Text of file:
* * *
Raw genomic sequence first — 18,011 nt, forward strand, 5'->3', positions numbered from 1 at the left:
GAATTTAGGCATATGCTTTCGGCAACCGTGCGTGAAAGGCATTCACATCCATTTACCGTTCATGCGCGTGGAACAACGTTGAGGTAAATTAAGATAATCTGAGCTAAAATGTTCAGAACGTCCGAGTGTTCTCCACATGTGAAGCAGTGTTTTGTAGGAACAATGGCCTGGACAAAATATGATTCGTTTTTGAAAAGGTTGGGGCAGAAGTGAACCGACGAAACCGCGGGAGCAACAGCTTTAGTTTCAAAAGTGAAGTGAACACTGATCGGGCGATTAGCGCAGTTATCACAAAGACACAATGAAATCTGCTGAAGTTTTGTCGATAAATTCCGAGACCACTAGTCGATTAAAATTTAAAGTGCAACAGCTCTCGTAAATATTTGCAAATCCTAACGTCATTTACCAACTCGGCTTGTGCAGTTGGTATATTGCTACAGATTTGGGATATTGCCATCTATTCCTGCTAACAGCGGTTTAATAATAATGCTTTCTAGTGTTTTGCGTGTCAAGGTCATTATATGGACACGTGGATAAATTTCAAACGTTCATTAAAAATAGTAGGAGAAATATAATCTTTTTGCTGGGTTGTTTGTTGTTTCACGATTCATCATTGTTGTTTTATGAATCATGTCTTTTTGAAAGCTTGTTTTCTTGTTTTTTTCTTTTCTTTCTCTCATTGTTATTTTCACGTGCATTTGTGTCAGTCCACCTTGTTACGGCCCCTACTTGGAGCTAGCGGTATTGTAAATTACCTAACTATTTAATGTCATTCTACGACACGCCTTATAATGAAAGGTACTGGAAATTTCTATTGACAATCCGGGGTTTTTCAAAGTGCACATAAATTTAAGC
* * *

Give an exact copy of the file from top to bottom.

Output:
Raw genomic sequence first — 18,011 nt, forward strand, 5'->3', positions numbered from 1 at the left:
GAATTTAGGCATATGCTTTCGGCAACCGTGCGTGAAAGGCATTCACATCCATTTACCGTTCATGCGCGTGGAACAACGTTGAGGTAAATTAAGATAATCTGAGCTAAAATGTTCAGAACGTCCGAGTGTTCTCCACATGTGAAGCAGTGTTTTGTAGGAACAATGGCCTGGACAAAATATGATTCGTTTTTGAAAAGGTTGGGGCAGAAGTGAACCGACGAAACCGCGGGAGCAACAGCTTTAGTTTCAAAAGTGAAGTGAACACTGATCGGGCGATTAGCGCAGTTATCACAAAGACACAATGAAATCTGCTGAAGTTTTGTCGATAAATTCCGAGACCACTAGTCGATTAAAATTTAAAGTGCAACAGCTCTCGTAAATATTTGCAAATCCTAACGTCATTTACCAACTCGGCTTGTGCAGTTGGTATATTGCTACAGATTTGGGATATTGCCATCTATTCCTGCTAACAGCGGTTTAATAATAATGCTTTCTAGTGTTTTGCGTGTCAAGGTCATTATATGGACACGTGGATAAATTTCAAACGTTCATTAAAAATAGTAGGAGAAATATAATCTTTTTGCTGGGTTGTTTGTTGTTTCACGATTCATCATTGTTGTTTTATGAATCATGTCTTTTTGAAAGCTTGTTTTCTTGTTTTTTTCTTTTCTTTCTCTCATTGTTATTTTCACGTGCATTTGTGTCAGTCCACCTTGTTACGGCCCCTACTTGGAGCTAGCGGTATTGTAAATTACCTAACTATTTAATGTCATTCTACGACACGCCTTATAATGAAAGGTACTGGAAATTTCTATTGACAATCCGGGGTTTTTCAAAGTGCACATAAATTTAAGC